What is a Problem - Intubation or High O<sub>2</sub>?


Austin Emerg Med. 2017; 3(2): 1054.

What is a Problem - Intubation or High O2?

Sion Jo, Youngho Jin*, Jae Baek Lee and Taeoh Jeong

Department of Emergency Medicine, Research Institute of Clinical Medicine of Chonbuk National University and Biomedical Research Institute of Chonbuk National University Hospital, Jeonju-si, Republic of Korea

*Corresponding author: Youngho Jin, Department of Emergency Medicine, Chonbuk National University Hospital, Gunji-ro 20, Deokjin-gu, Jeonju-si, Jeollabukdo, 63418, Republic of Korea

Received: June 28, 2017; Accepted: July 06, 2017; Published: July 13, 2017


Intubation; IHCA; ROSC; Survival; Hyperoxia


Tracheal intubation is one of the familiar procedures to emergency department physician. At the same time, it is one of the imperative procedures for cardiac arrest patients.

It is not clear since when the tracheal intubation became popular for cardiac arrest patients. Considering laryngoscopy is needed for tracheal intubation, it would be same when the laryngoscopy became popular and when the tracheal intubation became popular. The first hand-held laryngoscopy is introduced between 1907 and 1913 by Dr. Chevalier Jackson (1865-1958). Later Dr. Robert Arden Miller (1906-1976) introduced Miller blade at 1941 and Dr. Robert R. Macintosh (1897-1989) introduced Macintosh blade at 1943. Anyway, in the world first guideline for the advanced cardiac life support at 1974, tracheal intubation is recommended for cardiac arrest patients as soon as practical by trained personnel to secure airway and for artificial ventilation. Now, nearly a century was passed after the tracheal intubation became a cornerstone procedure without any supporting data which showed favorable outcome when compared to control group [1].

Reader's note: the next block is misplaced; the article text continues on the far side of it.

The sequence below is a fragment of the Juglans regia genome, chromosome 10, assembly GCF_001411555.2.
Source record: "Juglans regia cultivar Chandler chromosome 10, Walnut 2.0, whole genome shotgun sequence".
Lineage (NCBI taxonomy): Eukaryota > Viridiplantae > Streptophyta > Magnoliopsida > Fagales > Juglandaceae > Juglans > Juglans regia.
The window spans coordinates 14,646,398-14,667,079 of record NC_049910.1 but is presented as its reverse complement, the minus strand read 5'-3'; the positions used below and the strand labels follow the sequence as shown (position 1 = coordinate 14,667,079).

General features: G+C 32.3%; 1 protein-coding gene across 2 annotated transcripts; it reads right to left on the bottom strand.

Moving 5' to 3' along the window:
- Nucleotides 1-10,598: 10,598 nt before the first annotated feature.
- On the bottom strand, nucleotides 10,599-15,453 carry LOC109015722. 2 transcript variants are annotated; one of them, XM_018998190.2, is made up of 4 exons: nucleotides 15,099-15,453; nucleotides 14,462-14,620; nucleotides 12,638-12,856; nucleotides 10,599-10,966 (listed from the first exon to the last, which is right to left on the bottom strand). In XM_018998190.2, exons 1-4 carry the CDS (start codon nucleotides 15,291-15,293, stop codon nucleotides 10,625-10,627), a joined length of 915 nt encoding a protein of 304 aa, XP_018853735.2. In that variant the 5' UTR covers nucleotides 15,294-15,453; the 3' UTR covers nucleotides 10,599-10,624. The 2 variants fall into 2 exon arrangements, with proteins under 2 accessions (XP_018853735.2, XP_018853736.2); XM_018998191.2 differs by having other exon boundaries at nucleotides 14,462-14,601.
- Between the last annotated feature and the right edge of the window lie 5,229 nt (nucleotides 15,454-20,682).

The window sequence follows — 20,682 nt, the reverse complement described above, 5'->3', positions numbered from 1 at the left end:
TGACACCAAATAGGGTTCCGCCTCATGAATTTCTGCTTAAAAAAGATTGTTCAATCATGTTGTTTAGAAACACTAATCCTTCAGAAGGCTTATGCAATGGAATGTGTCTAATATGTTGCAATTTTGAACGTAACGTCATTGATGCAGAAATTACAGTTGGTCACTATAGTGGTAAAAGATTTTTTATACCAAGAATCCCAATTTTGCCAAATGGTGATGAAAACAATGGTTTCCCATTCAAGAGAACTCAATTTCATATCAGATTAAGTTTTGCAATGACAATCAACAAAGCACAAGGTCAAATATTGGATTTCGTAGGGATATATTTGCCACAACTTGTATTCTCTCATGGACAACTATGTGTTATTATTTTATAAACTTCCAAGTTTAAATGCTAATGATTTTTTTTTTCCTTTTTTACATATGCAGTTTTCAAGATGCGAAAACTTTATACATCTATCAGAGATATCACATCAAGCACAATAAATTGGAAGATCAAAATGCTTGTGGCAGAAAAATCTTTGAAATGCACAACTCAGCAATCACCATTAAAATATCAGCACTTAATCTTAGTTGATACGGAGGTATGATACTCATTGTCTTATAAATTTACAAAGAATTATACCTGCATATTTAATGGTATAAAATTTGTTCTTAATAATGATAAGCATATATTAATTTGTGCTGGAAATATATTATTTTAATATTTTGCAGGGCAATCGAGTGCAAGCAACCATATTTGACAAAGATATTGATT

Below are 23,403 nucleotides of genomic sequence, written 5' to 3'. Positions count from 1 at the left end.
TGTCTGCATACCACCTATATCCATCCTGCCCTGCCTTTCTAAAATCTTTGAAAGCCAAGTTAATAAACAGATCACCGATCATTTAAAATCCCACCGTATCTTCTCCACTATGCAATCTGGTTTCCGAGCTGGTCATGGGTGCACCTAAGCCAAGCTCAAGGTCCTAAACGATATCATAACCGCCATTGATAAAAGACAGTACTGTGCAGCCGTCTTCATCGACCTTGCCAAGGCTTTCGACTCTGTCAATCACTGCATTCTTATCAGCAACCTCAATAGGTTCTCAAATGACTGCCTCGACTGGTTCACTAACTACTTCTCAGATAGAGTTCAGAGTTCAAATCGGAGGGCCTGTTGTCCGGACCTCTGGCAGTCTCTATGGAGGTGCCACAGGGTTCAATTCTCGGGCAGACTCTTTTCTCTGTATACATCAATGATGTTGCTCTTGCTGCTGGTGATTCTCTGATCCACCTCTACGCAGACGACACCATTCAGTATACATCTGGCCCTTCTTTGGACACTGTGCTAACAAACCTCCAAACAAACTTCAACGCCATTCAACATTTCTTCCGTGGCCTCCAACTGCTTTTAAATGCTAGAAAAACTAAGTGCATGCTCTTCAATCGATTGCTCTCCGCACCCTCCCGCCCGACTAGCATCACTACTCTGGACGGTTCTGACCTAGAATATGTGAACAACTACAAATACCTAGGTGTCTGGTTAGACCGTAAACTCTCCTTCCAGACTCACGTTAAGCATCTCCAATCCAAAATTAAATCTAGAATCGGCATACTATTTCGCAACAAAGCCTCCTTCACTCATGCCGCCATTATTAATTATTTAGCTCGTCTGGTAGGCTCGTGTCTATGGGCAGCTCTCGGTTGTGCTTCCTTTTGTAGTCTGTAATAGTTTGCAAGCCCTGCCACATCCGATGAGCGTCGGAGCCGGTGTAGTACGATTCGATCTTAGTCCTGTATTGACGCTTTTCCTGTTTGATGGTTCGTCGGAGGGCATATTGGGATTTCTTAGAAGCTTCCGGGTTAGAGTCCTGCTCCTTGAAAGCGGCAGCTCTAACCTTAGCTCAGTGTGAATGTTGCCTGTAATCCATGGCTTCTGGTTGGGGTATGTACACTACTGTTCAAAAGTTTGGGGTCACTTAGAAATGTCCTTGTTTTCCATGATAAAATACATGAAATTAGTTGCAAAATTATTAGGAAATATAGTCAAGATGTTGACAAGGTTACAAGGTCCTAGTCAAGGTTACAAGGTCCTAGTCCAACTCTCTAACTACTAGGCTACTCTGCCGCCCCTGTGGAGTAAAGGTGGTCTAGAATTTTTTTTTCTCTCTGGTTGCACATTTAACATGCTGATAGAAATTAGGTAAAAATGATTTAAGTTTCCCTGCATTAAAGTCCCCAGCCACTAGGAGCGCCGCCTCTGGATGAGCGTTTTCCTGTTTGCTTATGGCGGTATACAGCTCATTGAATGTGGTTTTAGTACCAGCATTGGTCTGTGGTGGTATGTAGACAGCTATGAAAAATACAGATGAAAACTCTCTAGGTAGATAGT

The idea that tracheal intubation would be beneficial for cardiac arrest patients was started to be challenged at 1990. Tortolani AJ et al. reported that tracheal intubation is more frequent in patients who died during the arrest than those who survived using data of 470 in-hospital cardiac arrest (IHCA) patients. At 2001, in a study using 445 prospectively recorded IHCA resuscitation records, Dumot JA et al. found out that tracheal intubation is associated with poor survival at discharge (adjusted odd ratio (OR) 0.09, 95% confidential interval (CI) 0.04-0.20, adjusted OR 0.13, 95% CI 0.04-0.41) [2]. To date, following studies showed mix results for both IHCA and out-of hospital cardiac arrest (OHCA) [3,4,5].

Recently, Anderson et al evaluated [6] the association between survivals with early tracheal intubation (within 15 minutes) during adult IHCA using big data from the multicenter get with the Guidelines – Resuscitation (GWTG-R) registry. When compared to no intubation patients (n=36,464), early tracheal intubation patients (n=71,615) showed less return of spontaneous circulation (ROSC) (59.2% vs. 69.0%), less survival to hospital discharge (17.0% vs. 33.2%), and less favorable functional outcome (11.2% vs. 25.7%). Propensity analysis showed similar results (ROSC: 57.8% vs. 59.3%, survival to hospital discharge: 16.3% vs. 19.4%, favorable functional outcome: 10.6% vs. 13.6%). Subgroup analysis, sensitivity analysis, and post hoc analysis using non-time-dependent propensity score matching also showed similar results. The authors concluded that these findings do not support early tracheal intubation for adult IHCA.

Several mechanisms were proposed including interruption in chest compression, unrecognized esophageal intubation and dislodgement of the tube. Although a skillful doctor can intubate with no or extremely short interruption in chest compression, those procedural mechanisms should be in consideration.